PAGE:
I heard Richard Dawkins speak at the Edinburgh Book Festival recently. He suggested that the best way to understand views that are the opposite of one’s own is to study them for oneself. He was then asked by a smart-alec in the audience, that if this was so, how many works of theology he had read. Dawkins responded by saying he wouldn’t waste his time reading ‘pure theology’ because, in discussing the nature of God or the Trinity or the mechanics of the Resurrection, theology presupposes that the supernatural is real. As there is no evidence it is, there is no point in reading books the sole purpose of which is to discuss the nuances of the non-existent.
It was a good answer. There is no such thing as intellectual Christianity (or Judaism or Islam, or any religion.) No matter how complex the arguments become, they are essentially ones about nothing. Debates about theological matters, within and between the many versions of Christianity, are, as I’ve said before, as relevant as arguments about the colour of the tooth fairy’s dress.*
*Actually she wears a white dress to symbolise healthy teeth. I know this because of my deeply held faith and personal experience of tooth fairies.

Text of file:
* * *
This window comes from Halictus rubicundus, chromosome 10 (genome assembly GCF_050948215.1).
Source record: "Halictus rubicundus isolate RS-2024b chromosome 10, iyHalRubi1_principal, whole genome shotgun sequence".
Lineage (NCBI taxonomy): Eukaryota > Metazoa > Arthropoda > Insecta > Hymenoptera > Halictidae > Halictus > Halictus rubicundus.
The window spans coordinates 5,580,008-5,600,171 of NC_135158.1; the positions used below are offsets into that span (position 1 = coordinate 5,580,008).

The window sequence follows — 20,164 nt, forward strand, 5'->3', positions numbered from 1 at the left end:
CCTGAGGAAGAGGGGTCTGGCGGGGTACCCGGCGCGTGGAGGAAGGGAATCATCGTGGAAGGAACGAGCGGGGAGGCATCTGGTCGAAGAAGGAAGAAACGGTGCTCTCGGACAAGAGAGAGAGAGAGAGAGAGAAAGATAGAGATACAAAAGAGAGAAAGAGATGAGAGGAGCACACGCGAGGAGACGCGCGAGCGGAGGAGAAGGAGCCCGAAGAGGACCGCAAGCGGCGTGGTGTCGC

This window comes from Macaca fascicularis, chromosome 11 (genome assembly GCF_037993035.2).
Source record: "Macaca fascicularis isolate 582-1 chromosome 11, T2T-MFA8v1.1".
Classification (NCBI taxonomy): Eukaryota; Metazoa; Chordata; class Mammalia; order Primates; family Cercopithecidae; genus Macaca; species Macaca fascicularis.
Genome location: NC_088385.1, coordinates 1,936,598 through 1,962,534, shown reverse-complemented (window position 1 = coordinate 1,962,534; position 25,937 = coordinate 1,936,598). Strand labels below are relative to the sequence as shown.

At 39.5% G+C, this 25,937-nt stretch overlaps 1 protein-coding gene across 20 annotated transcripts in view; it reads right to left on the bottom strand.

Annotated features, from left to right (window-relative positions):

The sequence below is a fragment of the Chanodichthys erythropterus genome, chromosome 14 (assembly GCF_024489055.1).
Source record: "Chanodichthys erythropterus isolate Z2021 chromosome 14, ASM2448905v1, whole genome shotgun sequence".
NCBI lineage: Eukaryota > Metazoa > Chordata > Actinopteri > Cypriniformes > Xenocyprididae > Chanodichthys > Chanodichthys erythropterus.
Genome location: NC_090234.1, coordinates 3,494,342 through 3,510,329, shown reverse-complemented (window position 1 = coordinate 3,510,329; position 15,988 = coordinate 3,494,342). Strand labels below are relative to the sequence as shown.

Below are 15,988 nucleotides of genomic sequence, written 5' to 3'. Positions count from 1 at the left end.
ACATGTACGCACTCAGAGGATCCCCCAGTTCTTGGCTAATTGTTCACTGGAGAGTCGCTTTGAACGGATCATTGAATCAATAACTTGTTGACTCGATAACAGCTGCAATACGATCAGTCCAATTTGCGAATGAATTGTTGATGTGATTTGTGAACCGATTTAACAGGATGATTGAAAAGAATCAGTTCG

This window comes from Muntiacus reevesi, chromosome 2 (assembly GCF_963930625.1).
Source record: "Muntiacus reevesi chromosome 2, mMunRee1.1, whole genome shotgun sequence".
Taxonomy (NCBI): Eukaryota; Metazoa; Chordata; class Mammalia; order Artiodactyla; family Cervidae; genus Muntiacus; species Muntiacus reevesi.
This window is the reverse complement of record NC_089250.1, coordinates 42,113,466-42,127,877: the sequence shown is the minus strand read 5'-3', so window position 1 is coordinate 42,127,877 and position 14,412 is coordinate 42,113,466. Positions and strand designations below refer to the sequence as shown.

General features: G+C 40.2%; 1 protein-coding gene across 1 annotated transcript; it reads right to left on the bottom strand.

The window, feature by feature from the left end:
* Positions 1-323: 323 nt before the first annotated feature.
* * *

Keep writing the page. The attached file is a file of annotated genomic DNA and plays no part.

ah, yes, the claim of “sophisticated theology”, that theists claim everyone must be an expert in before knowing for sure their bogeyman doesn’t exist.
It doesn’t matter how much they intellectualise their superstition, it’s still a superstition (not unlike that old saying about polishing a turd.)
that is true. Having been a Christian, I went through that phase, trying to rationalize that the bible could be wrong, and Christians could be wrong, but there *had* to be a god and coming up with pretty much what all Christians come up with, god in my image and as vague as I could make it so it would make sense with reality.
Of course in the end it doesn’t – make sense that is. All notions of God are, ultimately, incompatible with reality.